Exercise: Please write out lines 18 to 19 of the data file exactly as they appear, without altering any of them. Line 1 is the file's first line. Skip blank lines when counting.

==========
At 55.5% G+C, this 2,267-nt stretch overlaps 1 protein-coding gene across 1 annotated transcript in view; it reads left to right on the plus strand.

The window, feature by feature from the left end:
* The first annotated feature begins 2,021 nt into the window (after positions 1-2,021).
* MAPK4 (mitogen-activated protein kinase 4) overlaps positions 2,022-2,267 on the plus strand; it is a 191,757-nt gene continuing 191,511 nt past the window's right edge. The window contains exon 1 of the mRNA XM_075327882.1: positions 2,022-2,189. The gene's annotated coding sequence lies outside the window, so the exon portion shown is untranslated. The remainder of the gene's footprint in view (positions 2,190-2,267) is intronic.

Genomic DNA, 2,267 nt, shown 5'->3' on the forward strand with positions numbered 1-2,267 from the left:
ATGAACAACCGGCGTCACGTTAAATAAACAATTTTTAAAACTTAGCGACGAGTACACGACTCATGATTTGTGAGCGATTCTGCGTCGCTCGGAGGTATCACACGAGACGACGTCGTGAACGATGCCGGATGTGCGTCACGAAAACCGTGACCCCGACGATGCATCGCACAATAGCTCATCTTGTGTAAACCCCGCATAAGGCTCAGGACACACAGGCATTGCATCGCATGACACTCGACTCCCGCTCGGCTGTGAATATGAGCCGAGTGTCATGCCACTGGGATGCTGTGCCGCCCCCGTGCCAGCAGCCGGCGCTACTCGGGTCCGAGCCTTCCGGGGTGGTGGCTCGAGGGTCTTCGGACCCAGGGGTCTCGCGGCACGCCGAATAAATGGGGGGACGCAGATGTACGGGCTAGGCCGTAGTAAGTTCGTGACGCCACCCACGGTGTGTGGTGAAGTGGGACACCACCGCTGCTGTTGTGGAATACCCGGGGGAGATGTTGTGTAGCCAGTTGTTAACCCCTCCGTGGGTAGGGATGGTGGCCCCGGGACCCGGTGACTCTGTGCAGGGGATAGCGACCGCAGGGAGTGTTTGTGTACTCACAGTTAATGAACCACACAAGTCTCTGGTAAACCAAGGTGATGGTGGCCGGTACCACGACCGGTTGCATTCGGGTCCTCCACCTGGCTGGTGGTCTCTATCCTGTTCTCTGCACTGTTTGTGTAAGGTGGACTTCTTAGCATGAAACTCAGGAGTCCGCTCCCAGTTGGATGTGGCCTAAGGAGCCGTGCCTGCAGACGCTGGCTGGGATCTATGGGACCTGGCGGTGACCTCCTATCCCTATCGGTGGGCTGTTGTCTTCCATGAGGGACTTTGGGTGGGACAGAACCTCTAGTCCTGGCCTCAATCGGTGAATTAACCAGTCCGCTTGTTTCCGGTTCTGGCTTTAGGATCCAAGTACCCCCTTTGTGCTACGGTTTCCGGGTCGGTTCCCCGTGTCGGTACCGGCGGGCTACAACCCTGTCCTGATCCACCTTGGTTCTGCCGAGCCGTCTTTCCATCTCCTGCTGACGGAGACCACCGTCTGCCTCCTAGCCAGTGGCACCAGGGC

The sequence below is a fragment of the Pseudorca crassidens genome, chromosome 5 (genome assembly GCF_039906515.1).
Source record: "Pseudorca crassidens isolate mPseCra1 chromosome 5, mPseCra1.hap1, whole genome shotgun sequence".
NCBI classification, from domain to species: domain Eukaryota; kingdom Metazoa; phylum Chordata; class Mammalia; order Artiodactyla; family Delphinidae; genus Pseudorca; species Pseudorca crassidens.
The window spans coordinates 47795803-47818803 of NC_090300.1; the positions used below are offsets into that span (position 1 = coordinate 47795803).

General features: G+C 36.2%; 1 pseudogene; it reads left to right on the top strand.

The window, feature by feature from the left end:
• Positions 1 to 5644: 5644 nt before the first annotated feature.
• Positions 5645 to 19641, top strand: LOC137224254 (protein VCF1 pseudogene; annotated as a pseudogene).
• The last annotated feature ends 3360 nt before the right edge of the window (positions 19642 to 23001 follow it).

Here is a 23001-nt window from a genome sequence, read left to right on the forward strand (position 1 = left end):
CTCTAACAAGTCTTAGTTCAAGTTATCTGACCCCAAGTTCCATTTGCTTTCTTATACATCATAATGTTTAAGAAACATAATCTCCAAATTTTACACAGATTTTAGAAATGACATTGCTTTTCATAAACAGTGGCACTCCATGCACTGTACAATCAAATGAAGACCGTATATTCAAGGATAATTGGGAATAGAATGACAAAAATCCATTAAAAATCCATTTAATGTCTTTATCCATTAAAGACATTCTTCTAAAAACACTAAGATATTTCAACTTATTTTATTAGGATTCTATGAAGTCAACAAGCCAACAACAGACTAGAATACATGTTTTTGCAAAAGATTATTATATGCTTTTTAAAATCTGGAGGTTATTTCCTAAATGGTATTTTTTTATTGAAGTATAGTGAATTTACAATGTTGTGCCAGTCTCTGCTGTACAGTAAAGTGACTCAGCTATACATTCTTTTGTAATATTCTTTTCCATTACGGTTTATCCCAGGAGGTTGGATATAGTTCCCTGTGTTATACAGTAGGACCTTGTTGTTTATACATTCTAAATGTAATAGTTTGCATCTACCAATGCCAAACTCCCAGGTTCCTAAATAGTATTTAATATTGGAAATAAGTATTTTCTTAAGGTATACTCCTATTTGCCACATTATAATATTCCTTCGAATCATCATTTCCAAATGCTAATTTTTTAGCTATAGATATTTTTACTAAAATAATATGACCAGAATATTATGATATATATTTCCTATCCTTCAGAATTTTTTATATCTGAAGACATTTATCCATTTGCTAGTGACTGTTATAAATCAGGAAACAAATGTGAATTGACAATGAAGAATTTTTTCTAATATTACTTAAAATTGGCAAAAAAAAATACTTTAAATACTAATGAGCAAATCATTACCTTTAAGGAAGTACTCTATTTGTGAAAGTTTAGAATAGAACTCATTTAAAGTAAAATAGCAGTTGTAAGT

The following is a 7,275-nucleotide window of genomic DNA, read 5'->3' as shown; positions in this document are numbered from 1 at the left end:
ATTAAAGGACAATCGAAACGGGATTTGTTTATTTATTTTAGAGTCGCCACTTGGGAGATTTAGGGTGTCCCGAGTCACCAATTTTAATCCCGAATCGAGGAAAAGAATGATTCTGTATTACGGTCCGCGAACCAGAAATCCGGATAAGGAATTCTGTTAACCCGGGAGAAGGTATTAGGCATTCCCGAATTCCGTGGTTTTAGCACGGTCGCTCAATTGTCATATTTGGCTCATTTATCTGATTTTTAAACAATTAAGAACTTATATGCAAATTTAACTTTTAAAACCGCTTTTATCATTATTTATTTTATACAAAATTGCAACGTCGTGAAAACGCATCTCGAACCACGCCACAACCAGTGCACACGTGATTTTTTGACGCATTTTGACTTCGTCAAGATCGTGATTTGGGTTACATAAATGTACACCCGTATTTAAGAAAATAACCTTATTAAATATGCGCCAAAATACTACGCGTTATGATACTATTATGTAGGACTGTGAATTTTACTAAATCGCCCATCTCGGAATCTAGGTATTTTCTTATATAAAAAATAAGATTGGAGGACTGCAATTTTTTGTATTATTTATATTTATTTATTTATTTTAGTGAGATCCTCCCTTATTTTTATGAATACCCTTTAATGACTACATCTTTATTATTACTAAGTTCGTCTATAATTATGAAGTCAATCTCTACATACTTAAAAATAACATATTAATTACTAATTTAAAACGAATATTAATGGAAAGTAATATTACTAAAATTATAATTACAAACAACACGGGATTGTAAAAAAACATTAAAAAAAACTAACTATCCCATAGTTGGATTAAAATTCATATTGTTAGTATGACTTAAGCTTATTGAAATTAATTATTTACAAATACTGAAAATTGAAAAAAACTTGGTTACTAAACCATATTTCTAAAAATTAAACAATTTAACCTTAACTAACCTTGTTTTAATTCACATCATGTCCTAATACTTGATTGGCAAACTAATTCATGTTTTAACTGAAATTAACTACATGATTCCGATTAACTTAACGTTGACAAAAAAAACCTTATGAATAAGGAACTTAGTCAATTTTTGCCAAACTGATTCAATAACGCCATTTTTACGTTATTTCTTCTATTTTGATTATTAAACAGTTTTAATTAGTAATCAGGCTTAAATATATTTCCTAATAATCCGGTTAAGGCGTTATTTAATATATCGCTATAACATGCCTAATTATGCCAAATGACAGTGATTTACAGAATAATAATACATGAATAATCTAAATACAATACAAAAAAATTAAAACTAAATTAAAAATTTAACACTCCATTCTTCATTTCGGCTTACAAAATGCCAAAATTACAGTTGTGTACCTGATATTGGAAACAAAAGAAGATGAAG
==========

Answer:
The following is a 7,275-nucleotide window of genomic DNA, read 5'->3' as shown; positions in this document are numbered from 1 at the left end:
ATTAAAGGACAATCGAAACGGGATTTGTTTATTTATTTTAGAGTCGCCACTTGGGAGATTTAGGGTGTCCCGAGTCACCAATTTTAATCCCGAATCGAGGAAAAGAATGATTCTGTATTACGGTCCGCGAACCAGAAATCCGGATAAGGAATTCTGTTAACCCGGGAGAAGGTATTAGGCATTCCCGAATTCCGTGGTTTTAGCACGGTCGCTCAATTGTCATATTTGGCTCATTTATCTGATTTTTAAACAATTAAGAACTTATATGCAAATTTAACTTTTAAAACCGCTTTTATCATTATTTATTTTATACAAAATTGCAACGTCGTGAAAACGCATCTCGAACCACGCCACAACCAGTGCACACGTGATTTTTTGACGCATTTTGACTTCGTCAAGATCGTGATTTGGGTTACATAAATGTACACCCGTATTTAAGAAAATAACCTTATTAAATATGCGCCAAAATACTACGCGTTATGATACTATTATGTAGGACTGTGAATTTTACTAAATCGCCCATCTCGGAATCTAGGTATTTTCTTATATAAAAAATAAGATTGGAGGACTGCAATTTTTTGTATTATTTATATTTATTTATTTATTTTAGTGAGATCCTCCCTTATTTTTATGAATACCCTTTAATGACTACATCTTTATTATTACTAAGTTCGTCTATAATTATGAAGTCAATCTCTACATACTTAAAAATAACATATTAATTACTAATTTAAAACGAATATTAATGGAAAGTAATATTACTAAAATTATAATTACAAACAACACGGGATTGTAAAAAAACATTAAAAAAAACTAACTATCCCATAGTTGGATTAAAATTCATATTGTTAGTATGACTTAAGCTTATTGAAATTAATTATTTACAAATACTGAAAATTGAAAAAAACTTGGTTACTAAACCATATTTCTAAAAATTAAACAATTTAACCTTAACTAACCTTGTTTTAATTCACATCATGTCCTAATACTTGATTGGCAAACTAATTCATGTTTTAACTGAAATTAACTACATGATTCCGATTAACTTAACGTTGACAAAAAAAACCTTATGAATAAGGAACTTAGTCAATTTTTGCCAAACTGATTCAATAACGCCATTTTTACGTTATTTCTTCTATTTTGATTATTAAACAGTTTTAATTAGTAATCAGGCTTAAATATATTTCCTAATAATCCGGTTAAGGCGTTATTTAATATATCGCTATAACATGCCTAATTATGCCAAATGACAGTGATTTACAGAATAATAATACATGAATAATCTAAATACAATACAAAAAAATTAAAACTAAATTAAAAATTTAACACTCCATTCTTCATTTCGGCTTACAAAATGCCAAAATTACAGTTGTGTACCTGATATTGGAAACAAAAGAAGATGAAG